For the second time since 2011, your smartphone can be your wallet. Only this time around, the product has nothing to do with Google(s goog) and everything to do with Isis, a U.S. carrier-backed service that’s now live around the nation. The wallet program represents the culmination of carrier efforts to get a piece of the mobile payment pie.
Politics and business aside for a moment, what does this mean? If you have an Isis-compatible smartphone with NFC from AT&T(s t), T-Mobile(s tmus) or Verizon(s vz)(s vod) and a special SIM card with what’s called a secure element, your phone can be used for contactless purchases. Instead of sliding a credit card through a reader, for example, you simply hold your phone close to a point-of-sale terminal to transmit the payment information.
Many recent Android phones include an NFC, or near-field communication, chips inside so they’ll just need the Isis Mobile Wallet app installed. Apple(s aapl) iPhones don’t have NFC but the Isis folks say a special case with an NFC chip for iPhones will be sold. Support for Windows Phone is still in the works.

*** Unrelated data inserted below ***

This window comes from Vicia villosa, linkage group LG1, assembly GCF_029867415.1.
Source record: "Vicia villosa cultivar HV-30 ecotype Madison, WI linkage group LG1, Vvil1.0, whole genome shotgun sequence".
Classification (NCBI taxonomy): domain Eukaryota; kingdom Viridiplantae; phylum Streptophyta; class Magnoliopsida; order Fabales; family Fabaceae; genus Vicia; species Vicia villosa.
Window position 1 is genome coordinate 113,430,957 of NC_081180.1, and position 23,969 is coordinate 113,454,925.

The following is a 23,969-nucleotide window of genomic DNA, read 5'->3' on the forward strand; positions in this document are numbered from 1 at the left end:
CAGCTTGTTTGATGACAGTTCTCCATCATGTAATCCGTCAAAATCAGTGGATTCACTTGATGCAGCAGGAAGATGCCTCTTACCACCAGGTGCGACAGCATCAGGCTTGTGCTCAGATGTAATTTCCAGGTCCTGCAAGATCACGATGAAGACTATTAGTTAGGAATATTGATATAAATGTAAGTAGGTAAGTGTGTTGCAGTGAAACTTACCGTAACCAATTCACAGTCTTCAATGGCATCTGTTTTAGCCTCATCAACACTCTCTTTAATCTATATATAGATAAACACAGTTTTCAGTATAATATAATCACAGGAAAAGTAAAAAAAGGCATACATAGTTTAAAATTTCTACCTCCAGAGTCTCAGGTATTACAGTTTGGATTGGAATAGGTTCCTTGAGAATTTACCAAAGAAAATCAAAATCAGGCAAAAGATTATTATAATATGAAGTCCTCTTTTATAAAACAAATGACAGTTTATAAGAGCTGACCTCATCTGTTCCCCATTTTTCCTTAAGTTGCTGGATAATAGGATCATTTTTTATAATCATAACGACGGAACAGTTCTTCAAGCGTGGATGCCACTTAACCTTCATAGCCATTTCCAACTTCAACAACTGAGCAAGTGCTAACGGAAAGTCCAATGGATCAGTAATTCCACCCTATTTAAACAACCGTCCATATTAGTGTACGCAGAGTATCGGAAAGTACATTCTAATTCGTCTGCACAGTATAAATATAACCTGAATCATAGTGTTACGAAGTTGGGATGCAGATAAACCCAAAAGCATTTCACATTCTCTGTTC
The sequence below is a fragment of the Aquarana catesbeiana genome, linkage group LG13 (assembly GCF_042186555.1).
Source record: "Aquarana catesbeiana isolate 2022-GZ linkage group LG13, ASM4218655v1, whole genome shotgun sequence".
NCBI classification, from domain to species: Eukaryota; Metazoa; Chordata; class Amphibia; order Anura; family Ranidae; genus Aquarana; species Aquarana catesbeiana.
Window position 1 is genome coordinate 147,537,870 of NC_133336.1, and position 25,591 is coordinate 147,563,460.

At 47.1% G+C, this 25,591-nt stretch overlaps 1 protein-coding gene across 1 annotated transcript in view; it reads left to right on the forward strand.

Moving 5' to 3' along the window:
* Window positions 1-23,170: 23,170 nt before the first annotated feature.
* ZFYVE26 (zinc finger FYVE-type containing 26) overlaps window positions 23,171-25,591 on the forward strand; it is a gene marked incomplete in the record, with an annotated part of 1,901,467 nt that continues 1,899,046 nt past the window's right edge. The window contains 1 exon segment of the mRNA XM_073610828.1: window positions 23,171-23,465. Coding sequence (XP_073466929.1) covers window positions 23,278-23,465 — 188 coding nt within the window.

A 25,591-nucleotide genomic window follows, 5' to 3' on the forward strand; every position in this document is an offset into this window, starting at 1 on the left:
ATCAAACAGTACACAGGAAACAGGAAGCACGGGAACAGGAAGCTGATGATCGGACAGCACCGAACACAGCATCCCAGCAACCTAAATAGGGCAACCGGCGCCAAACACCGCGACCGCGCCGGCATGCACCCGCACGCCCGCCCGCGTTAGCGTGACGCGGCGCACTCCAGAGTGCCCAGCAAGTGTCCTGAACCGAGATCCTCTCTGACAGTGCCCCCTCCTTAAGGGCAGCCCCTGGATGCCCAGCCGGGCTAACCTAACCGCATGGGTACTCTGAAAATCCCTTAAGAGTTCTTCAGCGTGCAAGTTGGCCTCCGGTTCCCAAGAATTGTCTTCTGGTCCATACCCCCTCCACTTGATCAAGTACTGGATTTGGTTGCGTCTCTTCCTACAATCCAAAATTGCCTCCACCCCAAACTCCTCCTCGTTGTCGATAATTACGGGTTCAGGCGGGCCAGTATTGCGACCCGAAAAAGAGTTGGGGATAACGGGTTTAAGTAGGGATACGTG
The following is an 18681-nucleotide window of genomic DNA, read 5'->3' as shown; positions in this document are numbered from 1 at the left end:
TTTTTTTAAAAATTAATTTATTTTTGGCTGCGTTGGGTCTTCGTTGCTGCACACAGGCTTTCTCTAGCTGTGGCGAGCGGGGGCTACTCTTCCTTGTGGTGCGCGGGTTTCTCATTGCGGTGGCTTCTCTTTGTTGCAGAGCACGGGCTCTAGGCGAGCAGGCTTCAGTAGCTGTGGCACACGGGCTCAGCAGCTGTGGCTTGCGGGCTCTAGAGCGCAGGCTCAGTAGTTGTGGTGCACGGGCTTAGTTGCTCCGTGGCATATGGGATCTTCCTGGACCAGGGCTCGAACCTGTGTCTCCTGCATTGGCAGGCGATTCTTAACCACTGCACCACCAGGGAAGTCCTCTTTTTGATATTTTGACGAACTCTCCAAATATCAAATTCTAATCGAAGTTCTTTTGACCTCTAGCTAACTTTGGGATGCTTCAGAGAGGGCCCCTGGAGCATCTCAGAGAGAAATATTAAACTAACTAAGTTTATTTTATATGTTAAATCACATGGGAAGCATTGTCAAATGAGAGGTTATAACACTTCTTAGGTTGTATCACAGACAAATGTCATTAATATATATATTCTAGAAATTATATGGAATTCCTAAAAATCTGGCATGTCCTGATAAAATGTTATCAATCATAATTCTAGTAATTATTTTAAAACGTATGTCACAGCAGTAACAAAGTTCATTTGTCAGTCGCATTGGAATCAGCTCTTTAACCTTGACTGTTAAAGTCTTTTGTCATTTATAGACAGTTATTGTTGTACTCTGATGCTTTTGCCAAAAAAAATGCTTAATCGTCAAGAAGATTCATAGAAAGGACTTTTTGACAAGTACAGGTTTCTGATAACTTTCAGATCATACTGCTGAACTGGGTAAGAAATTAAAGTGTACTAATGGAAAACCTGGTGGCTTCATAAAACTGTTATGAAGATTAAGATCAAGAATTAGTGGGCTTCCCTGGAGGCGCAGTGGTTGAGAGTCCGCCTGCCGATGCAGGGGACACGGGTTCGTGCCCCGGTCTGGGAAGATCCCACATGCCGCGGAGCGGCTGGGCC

After installing the Isis app, you’ll need to add credit or debit card information to it. Multiple payment options can be added so you can choose which digital “card” to pay with at time of purchase. The app also tracks any special offers or digital coupons from card vendors and retailers.
So if this all sounds somewhat familiar, that’s because it should. Google rolled out Google Wallet in a limited fashion nearly two years ago. I used it back then — and dozens of times after that — for the exact same purpose.
Carriers, however, didn’t want Google to have all of the payment information and control. Hence, Isis was born. Sprint(s s) initially backed Google Wallet and isn’t part of Isis. Google Wallet is still limited by your choice of carrier; you can’t use it for payments if your Android phone is on the carriers backing Isis. So while you can choose what to buy, you’re not always able to choose how to pay for it.